Conflict & Justice

Robert Bales, US soldier accused of killing 16 people in Afghanistan, faces military hearing


An Afghan delegation walks with locals after a memorial ceremony in Alokozai village in Kandahar province on March 13, 2012, two days after at least 16 innocent Afghan civilians were shot and killed by at least one US soldier.



Robert Bales, the US soldier accused of killing 16 people, including children, during a predawn raid on two villages in Afghanistan, is set to appear in a military courtroom for the first time.

His wife Kari Bales, meantime, told ABC News that her husband was innocent

"My husband did not do this  ... I know my husband. I know him very well, and especially the talk about the women and the children. I knew that it wasn't my husband. So it was just incomprehensible to me."

Bales, 39, a decorated veteran of four combat tours in Iraq and Afghanistan, is facing the military version of a preliminary hearing — called an Article 32 hearing — to determine if there is sufficient evidence for a court martial.

The hearing, which may last two weeks, will hear testimony from witnesses in Afghanistan, the AP wrote.

"This hearing is important for all of us in terms of learning what the government can actually prove," Bales’ attorney, John Henry Browne, reportedly said.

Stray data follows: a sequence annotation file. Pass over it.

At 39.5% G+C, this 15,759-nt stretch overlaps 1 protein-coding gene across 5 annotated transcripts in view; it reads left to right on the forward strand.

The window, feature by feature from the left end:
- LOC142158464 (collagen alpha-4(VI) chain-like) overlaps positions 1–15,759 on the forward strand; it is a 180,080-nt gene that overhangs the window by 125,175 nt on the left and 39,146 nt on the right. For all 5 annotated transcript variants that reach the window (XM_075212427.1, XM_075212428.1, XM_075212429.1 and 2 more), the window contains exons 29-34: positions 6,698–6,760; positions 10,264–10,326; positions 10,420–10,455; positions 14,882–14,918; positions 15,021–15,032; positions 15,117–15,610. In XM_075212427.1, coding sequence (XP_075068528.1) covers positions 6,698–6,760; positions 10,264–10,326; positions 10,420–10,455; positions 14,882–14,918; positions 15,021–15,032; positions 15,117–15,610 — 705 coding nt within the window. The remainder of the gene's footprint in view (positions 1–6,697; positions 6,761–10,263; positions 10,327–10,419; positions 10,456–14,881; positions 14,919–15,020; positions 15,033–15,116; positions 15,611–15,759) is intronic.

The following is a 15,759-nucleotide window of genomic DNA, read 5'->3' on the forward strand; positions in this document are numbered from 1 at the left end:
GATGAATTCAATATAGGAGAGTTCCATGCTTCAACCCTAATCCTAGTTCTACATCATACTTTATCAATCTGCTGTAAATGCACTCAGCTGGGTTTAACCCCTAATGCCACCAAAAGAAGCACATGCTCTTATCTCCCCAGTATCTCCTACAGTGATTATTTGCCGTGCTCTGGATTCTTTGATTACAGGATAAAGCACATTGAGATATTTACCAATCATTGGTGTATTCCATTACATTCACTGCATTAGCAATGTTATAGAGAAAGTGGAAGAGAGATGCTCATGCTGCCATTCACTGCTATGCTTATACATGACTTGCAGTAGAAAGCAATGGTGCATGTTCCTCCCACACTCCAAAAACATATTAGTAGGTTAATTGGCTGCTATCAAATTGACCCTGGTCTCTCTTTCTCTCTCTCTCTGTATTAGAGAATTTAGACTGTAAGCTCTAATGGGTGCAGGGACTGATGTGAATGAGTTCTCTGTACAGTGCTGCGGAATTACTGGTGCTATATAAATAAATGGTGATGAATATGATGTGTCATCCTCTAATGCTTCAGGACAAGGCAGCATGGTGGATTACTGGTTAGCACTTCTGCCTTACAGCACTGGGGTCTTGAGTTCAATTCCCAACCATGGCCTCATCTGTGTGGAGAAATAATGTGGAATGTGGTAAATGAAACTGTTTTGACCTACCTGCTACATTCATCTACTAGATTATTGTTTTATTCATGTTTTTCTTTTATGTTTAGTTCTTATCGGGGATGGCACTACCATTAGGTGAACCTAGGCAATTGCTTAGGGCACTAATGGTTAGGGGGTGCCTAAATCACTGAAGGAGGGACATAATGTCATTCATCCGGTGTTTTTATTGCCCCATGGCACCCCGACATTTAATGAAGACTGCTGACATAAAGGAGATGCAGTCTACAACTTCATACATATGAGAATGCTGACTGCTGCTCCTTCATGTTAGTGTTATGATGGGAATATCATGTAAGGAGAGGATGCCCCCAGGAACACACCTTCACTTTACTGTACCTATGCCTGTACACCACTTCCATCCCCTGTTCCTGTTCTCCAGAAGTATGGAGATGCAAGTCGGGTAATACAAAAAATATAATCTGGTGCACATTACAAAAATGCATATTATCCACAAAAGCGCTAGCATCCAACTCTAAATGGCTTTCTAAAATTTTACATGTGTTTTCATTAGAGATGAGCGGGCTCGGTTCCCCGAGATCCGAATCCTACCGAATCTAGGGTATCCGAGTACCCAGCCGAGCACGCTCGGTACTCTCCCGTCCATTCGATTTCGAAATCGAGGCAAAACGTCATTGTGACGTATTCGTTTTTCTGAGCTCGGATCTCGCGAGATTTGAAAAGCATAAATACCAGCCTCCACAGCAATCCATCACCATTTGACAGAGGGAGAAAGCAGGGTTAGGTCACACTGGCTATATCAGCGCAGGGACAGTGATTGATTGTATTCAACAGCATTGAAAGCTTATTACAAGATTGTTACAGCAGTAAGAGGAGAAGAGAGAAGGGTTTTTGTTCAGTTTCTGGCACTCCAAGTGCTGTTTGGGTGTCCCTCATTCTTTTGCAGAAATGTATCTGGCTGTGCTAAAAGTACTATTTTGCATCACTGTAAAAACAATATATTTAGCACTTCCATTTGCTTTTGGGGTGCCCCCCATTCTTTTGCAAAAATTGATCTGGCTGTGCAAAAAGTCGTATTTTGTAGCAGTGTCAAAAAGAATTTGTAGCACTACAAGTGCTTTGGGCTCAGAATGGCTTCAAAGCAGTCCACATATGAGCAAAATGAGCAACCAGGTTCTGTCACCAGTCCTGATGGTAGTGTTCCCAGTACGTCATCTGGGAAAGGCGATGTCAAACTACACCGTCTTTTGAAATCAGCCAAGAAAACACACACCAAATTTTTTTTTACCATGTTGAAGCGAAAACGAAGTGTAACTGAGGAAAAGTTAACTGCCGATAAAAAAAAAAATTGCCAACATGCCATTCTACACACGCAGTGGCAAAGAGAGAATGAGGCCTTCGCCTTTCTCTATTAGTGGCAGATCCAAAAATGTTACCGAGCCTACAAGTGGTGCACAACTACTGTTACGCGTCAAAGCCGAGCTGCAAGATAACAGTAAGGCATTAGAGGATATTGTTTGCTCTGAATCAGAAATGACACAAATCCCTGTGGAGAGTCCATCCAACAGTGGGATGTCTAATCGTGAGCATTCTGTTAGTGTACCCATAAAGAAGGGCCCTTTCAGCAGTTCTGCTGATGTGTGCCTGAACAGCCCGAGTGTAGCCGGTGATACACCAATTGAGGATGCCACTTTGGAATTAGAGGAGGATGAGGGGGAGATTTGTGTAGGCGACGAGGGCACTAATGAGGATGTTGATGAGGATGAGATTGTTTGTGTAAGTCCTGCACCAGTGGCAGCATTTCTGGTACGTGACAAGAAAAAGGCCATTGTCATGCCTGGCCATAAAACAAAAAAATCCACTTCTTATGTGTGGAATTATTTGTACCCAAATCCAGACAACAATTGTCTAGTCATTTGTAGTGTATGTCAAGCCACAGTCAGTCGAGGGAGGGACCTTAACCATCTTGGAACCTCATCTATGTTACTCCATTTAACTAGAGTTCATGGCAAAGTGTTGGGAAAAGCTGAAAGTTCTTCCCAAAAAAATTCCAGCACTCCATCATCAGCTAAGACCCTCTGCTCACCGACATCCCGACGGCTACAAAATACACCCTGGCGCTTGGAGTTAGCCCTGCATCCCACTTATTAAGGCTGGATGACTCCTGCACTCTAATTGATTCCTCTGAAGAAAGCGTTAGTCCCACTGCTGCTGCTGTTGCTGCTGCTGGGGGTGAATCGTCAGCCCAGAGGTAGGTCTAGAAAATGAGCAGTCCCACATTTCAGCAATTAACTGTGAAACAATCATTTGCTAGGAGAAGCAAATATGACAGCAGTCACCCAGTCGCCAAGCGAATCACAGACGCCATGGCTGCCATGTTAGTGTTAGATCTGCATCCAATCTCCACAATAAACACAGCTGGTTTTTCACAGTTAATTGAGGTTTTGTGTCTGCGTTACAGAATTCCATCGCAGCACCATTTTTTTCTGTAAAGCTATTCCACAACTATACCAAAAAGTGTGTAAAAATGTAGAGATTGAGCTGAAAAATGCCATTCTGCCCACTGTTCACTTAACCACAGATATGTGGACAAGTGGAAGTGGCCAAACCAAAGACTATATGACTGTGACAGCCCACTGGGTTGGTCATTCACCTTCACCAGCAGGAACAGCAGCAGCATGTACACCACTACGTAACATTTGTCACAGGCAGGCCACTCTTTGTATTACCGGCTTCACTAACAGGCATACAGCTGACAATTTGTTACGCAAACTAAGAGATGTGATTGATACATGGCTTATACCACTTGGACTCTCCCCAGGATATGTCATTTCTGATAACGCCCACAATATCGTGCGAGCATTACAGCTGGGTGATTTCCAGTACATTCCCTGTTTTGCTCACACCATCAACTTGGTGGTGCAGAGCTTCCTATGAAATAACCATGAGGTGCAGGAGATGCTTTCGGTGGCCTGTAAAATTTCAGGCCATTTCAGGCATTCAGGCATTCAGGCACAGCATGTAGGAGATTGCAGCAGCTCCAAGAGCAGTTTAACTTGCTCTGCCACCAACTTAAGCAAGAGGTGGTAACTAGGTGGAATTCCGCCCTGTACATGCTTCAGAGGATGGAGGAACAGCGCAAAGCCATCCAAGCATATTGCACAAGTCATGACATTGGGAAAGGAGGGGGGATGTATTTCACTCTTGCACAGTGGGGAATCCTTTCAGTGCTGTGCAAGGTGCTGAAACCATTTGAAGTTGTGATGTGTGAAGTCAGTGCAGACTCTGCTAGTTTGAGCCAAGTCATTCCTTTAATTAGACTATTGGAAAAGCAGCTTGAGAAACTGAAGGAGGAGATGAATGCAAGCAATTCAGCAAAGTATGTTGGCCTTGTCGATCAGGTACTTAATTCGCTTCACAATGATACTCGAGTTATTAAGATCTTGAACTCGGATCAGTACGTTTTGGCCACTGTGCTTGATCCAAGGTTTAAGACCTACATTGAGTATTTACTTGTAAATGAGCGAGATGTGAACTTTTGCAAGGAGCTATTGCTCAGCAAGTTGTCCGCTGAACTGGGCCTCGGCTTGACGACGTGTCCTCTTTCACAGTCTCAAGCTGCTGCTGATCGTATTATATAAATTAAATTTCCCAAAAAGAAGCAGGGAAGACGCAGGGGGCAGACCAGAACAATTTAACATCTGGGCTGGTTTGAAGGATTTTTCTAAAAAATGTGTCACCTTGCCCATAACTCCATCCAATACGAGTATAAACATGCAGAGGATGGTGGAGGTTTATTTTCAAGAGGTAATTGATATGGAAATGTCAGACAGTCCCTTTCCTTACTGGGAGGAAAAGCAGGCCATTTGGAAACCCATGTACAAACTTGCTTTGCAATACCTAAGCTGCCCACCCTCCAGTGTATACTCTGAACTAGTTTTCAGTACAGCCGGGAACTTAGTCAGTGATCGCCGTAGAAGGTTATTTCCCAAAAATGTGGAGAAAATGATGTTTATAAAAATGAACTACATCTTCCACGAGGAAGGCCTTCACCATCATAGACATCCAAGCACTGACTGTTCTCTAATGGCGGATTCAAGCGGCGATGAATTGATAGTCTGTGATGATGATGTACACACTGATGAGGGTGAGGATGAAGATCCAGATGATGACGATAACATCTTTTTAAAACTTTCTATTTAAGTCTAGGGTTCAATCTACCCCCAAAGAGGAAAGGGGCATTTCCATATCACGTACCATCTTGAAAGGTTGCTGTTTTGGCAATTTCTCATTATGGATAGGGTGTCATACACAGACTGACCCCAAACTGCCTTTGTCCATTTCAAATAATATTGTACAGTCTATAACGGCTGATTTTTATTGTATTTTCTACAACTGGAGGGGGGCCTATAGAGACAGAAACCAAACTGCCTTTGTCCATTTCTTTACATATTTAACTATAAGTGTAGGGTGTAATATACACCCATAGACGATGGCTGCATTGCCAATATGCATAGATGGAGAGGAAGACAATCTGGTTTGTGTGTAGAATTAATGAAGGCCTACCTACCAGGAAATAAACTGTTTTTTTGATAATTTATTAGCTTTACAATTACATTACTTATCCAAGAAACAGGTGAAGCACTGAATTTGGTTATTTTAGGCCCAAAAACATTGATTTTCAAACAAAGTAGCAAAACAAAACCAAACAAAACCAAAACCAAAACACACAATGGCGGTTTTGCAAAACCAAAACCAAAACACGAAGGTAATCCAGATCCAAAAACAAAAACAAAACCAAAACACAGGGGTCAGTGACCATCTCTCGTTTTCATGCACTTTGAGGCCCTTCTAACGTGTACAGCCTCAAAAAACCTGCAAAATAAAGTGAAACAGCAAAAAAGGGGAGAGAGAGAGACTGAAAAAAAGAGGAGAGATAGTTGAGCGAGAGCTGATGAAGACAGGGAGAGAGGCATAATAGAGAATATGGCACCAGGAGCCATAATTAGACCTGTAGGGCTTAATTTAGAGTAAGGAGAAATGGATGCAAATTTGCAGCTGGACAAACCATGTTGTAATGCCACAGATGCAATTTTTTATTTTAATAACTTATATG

"The defense’s job is to get as much information as possible. That’s what our goal is, in preparation for what is certainly going to be a court martial."

The US Army Staff Sergeant and married father of two — ages 5 and 2 — allegedly walked off his base outside of Kandahar on the night of March 11 and, using night-vision goggles, opened fire on civilians in their homes in two villages, the Associated Press wrote

According to UPI, he allegedly then returned to his base before leaving again and killing more civilians in another village.

He was facing 16 counts of premeditated murder, six counts of attempted murder, and charges of wrongful possession and use of steroids and alcohol while deployed.

He could face the death penalty, however, Browne has hinted at a defense strategy that involves a claim of post-traumatic stress disorder (PTSD).

According to the AP, Bales had served three stints in Iraq before being posted to Afghanistan. His arrest and the subsequent charges prompted a national discussion about the stresses of multiple deployments. 

Kari, short for Karilyn, had also complained about the couple's financial difficulties on a blog in the year before the killings. She also said that Bales was disappointed at being passed over for a promotion.

More from GlobalPost: US soldier Robert Bales charged with 17 murder counts